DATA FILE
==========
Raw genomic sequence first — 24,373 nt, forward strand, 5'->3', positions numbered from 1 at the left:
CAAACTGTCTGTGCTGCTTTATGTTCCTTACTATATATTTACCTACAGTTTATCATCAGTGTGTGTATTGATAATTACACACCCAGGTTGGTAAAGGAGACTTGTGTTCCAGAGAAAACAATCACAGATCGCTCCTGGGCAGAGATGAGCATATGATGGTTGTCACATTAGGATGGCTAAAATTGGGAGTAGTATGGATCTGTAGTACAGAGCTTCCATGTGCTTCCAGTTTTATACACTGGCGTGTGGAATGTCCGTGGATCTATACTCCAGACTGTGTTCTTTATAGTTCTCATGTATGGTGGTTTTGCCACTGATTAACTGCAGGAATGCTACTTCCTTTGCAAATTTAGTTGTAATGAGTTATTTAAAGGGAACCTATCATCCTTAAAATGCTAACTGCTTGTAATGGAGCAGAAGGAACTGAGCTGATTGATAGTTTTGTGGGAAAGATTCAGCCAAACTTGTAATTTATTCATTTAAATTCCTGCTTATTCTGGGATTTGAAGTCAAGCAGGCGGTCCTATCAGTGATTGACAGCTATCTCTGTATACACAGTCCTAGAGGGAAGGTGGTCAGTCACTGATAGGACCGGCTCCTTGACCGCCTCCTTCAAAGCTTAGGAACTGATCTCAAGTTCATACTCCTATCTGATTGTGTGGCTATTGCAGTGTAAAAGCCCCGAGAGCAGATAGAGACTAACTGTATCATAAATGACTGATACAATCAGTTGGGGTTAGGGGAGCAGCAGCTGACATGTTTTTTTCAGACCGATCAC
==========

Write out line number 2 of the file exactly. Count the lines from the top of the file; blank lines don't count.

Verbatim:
CAAACTGTCTGTGCTGCTTTATGTTCCTTACTATATATTTACCTACAGTTTATCATCAGTGTGTGTATTGATAATTACACACCCAGGTTGGTAAAGGAGACTTGTGTTCCAGAGAAAACAATCACAGATCGCTCCTGGGCAGAGATGAGCATATGATGGTTGTCACATTAGGATGGCTAAAATTGGGAGTAGTATGGATCTGTAGTACAGAGCTTCCATGTGCTTCCAGTTTTATACACTGGCGTGTGGAATGTCCGTGGATCTATACTCCAGACTGTGTTCTTTATAGTTCTCATGTATGGTGGTTTTGCCACTGATTAACTGCAGGAATGCTACTTCCTTTGCAAATTTAGTTGTAATGAGTTATTTAAAGGGAACCTATCATCCTTAAAATGCTAACTGCTTGTAATGGAGCAGAAGGAACTGAGCTGATTGATAGTTTTGTGGGAAAGATTCAGCCAAACTTGTAATTTATTCATTTAAATTCCTGCTTATTCTGGGATTTGAAGTCAAGCAGGCGGTCCTATCAGTGATTGACAGCTATCTCTGTATACACAGTCCTAGAGGGAAGGTGGTCAGTCACTGATAGGACCGGCTCCTTGACCGCCTCCTTCAAAGCTTAGGAACTGATCTCAAGTTCATACTCCTATCTGATTGTGTGGCTATTGCAGTGTAAAAGCCCCGAGAGCAGATAGAGACTAACTGTATCATAAATGACTGATACAATCAGTTGGGGTTAGGGGAGCAGCAGCTGACATGTTTTTTTCAGACCGATCAC